carried in this field because this is deployment-specific.
         This information is used by SFC-aware elements to enforce
         policies such as: process a context information if and only if
         it was supplied by a given entity.  This information can be
         used as a safeguard against misbehaving nodes that inject
         illegitimate data in the SFC EH.

      Data (Variable):  The semantics of this field depend on the
         "Registry ID" and "Type" fields.

3.1.  Source Routed SFP

   If the E-flag is set, a "Source Routed SFP" field MUST be present in
   the SFC Extension Header.  This field MUST be positioned right after
   the "Service Function Path Identifier (SFP ID)" field and "Extended
   Flag bits", if P-flag or M-flag are set.  It MUST be positioned right
   after the "Service Function Chain Identifier (SFC ID)" field if
   P-flag and M-flag are both set to 0.

        0                   1                   2                   3
       0 1 2 3 4 5 6 7 8 9 0 1 2 3 4 5 6 7 8 9 0 1 2 3 4 5 6 7 8 9 0 1
      +-+-+-+-+-+-+-+-+-+-+-+-+-+-+-+-+-+-+-+-+-+-+-+-+-+-+-+-+-+-+-+-+
      //                 (Optional) Locators[1..n] (Variable)        //
      +-+-+-+-+-+-+-+-+-+-+-+-+-+-+-+-+-+-+-+-+-+-+-+-+-+-+-+-+-+-+-+-+

                                 Figure 5

   The optional "Source Routed SFP" field is structured as a vector of
   SF locators (whereas a SF locator could be an IP address, a MAC
   address or a FQDN, for example).



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   A SFP Source Route is said to be "strict" when the exact set of all
   the SF instances that need to be invoked along the SFP is explicitly
   and exhaustively mentioned in the field.  Each locator in the list is
   encoded as follows:

      0 1 2 3 4 5 6 7 8 9 0 1 2 3 4 5 6 7 8 9 0 1 2 3 4 5 6 7 8 9 0 1
      +-+-+-+-+-+-+-+-+-+-+-+-+-+-+-+-+-+-+-+-+-+-+-+-+-+-+-+-+-+-+-+-+
      | Locator Len |           Locator (Variable)                   //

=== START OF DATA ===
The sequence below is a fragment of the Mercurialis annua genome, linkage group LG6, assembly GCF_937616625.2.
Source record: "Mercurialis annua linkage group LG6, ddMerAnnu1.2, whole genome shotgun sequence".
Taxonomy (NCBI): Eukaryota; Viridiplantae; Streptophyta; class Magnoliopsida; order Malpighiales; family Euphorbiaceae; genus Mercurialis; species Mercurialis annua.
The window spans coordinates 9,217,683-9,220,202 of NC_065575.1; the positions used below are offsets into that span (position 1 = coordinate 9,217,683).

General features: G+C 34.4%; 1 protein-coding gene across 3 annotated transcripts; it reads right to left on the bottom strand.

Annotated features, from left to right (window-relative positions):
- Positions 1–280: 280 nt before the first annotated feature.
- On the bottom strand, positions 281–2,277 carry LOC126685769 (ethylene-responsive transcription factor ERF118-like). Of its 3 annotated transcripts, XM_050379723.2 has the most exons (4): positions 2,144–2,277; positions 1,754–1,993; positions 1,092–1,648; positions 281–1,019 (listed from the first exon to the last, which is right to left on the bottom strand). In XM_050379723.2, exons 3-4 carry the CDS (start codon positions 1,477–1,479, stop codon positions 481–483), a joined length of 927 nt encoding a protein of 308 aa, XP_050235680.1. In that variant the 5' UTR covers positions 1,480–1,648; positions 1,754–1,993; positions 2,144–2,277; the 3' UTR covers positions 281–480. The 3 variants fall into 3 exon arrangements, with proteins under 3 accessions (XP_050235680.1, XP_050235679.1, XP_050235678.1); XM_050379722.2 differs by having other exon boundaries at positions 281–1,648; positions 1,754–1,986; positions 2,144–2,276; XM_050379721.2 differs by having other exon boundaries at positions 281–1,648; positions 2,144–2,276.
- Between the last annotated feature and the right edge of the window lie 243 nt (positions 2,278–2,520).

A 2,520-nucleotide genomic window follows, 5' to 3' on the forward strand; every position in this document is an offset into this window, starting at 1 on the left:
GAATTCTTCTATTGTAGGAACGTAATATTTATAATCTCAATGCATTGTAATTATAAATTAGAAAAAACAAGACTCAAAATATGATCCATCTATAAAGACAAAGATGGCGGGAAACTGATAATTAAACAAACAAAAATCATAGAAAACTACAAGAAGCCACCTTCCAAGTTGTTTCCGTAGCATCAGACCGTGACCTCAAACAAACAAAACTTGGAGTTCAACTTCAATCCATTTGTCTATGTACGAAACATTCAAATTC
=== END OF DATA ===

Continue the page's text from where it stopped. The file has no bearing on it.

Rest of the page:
+-+-+-+-+-+-+-+-+-+-+-+-+-+-+-+-+-+-+-+-+-+-+-+-+-+-+-+-+-+-+-+-+

                                 Figure 6

   A SFP Source Route is said to be "loose" when only a subset of the SF
   instances, that need to be invoked in the context of a given service
   function chain, is mentioned in the field.  The other SFs that need
   to be invoked will be set to "ANY" in the field, meaning that SFF are
   free to forward the packet towards the next SF instance that needs to
   be invoked as per the SFC instructions and according to SFC next hop
   resolution procedure or a result of load-balancing scheme.  "ANY"
   corresponds to "Locator Len" set to "0" and no "Locator" field.

      For the sake of optimization, the encoding of loose source routes
      could be improved by indicating only explicit hops (i.e.,
      Locator!=ANY).  A Hop Index is also provided for each included
      locator to help identifying the node when progressing a packet
      within an SFC-enabled domain.

   A locator in the list set to 'ANY' is an indication that the
   selection of the exact SF instance to invoke is left to the SFF or to
   some kind of SF load-balancing mechanism.

   The Source Routed SFP field of the SFC EH MUST NOT include a list of
   locators that are all set to "ANY".

4.  Operation

4.1.  Generic Considerations

   Routers MUST NOT process the SFC EH unless they are explicitly
   configured to do so.  Processing the SFC EH MUST be disabled by
   default.  Typically, routers that are not within an SFC-enabled
   domain MUST NOT be configured to process the SFC EH.

   To minimize fragmentation issues, it is recommended to configure MTU
   sizes that allow for the SFC EH to be inserted/updated in-path.






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4.2.  Generating the SFC Extension Header

   A classifier typically inserts the SFC EH to every incoming packet
   that matches one of the entries of the SFC classification policy
   table maintained by the classifier.  The classifier is supposed to be
   configured with the set of context information that must be supplied
   for each service function.  If no such instruction is provided, the